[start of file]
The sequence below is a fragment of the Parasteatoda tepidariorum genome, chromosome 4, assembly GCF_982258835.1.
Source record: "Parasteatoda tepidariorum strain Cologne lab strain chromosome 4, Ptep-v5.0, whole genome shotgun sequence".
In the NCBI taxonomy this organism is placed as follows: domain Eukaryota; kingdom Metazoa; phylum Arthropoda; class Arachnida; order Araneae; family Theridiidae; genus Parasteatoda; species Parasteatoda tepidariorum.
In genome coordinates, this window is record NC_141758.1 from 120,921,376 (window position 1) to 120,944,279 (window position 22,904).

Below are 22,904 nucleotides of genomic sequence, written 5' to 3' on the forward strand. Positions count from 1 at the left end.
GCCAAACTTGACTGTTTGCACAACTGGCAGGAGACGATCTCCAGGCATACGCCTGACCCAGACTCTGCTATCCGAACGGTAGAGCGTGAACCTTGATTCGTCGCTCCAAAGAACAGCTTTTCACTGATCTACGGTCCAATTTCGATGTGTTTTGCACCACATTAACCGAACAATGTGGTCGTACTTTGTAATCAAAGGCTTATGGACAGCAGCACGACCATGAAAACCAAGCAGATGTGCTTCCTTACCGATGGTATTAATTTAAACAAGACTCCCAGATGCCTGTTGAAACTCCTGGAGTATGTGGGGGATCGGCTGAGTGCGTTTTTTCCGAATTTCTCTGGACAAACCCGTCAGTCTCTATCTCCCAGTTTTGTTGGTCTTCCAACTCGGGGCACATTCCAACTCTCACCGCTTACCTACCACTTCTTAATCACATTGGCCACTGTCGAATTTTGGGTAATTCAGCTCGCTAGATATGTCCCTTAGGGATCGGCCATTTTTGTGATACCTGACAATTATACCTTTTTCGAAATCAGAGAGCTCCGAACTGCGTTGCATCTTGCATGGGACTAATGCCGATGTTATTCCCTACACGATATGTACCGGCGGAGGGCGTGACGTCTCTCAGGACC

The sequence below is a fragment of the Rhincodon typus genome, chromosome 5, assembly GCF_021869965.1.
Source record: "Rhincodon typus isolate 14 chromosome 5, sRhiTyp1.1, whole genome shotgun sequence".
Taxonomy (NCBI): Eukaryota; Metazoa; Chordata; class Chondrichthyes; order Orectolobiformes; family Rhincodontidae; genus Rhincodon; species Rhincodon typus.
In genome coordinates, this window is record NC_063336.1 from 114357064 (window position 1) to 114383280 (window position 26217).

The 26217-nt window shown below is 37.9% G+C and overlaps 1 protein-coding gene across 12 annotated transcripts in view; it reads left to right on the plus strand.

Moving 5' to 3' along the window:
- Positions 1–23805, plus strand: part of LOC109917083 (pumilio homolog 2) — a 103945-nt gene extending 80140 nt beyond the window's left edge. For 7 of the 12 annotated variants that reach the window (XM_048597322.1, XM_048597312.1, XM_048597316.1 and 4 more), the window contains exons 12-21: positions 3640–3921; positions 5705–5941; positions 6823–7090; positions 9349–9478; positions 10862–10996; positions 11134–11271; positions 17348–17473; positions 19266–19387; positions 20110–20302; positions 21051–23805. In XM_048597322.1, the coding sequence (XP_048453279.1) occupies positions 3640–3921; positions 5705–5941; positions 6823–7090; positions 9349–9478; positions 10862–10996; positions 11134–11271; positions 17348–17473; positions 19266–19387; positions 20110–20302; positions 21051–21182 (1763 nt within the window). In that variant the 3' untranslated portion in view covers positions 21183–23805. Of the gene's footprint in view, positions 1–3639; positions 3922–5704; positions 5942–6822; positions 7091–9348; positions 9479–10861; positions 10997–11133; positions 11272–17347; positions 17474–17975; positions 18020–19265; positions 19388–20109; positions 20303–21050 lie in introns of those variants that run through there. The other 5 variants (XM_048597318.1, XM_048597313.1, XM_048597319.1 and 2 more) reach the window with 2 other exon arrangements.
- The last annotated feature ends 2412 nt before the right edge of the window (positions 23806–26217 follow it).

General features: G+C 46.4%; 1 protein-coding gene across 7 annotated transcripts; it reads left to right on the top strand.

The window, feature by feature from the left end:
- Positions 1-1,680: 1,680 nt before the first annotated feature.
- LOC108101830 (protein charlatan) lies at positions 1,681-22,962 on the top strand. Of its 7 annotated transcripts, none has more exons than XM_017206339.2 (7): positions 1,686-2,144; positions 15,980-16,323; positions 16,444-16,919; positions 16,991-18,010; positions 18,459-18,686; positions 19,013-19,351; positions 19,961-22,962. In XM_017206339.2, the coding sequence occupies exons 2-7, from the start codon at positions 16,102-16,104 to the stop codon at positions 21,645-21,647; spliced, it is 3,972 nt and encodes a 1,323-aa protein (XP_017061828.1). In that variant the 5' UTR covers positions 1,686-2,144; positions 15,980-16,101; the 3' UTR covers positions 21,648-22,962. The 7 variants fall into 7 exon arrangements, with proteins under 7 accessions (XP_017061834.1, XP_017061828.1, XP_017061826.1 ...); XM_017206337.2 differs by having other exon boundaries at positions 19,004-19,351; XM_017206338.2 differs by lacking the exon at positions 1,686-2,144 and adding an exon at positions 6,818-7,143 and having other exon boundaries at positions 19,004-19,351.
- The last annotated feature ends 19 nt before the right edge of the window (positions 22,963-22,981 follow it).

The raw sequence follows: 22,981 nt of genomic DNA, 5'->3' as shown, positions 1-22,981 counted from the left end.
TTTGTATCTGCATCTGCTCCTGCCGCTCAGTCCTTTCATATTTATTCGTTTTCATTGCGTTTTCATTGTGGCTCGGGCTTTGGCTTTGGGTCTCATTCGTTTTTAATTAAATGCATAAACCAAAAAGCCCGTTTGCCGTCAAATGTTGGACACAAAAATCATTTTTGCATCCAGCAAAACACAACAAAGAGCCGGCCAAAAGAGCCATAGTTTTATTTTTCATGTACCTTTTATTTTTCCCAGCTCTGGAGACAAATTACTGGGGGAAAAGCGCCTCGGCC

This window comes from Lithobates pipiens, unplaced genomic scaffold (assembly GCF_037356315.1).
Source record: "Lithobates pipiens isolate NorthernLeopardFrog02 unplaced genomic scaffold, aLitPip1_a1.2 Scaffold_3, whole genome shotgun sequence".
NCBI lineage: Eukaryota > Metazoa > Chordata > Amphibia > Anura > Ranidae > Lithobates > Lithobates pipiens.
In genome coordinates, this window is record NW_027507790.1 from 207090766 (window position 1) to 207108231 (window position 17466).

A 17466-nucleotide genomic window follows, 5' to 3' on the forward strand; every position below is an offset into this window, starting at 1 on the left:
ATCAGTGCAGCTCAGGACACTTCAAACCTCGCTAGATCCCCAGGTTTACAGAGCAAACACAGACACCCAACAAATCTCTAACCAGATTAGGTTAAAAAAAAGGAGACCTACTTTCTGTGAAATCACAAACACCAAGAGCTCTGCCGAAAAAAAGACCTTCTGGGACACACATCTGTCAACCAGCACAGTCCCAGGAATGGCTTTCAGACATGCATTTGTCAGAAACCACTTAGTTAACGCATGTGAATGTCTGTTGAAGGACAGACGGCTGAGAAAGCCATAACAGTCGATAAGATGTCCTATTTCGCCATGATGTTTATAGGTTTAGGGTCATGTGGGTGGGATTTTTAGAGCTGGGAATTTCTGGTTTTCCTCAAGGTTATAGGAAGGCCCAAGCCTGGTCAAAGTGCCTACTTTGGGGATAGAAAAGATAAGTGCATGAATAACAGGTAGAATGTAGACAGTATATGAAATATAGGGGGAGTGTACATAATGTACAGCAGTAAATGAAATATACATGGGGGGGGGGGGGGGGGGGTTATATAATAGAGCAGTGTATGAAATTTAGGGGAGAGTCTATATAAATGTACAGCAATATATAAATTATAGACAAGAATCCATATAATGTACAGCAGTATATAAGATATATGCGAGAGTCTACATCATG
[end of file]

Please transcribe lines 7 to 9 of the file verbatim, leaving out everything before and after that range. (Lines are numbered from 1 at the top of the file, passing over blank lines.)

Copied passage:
The sequence below is a fragment of the Rhincodon typus genome, chromosome 5, assembly GCF_021869965.1.
Source record: "Rhincodon typus isolate 14 chromosome 5, sRhiTyp1.1, whole genome shotgun sequence".
Taxonomy (NCBI): Eukaryota; Metazoa; Chordata; class Chondrichthyes; order Orectolobiformes; family Rhincodontidae; genus Rhincodon; species Rhincodon typus.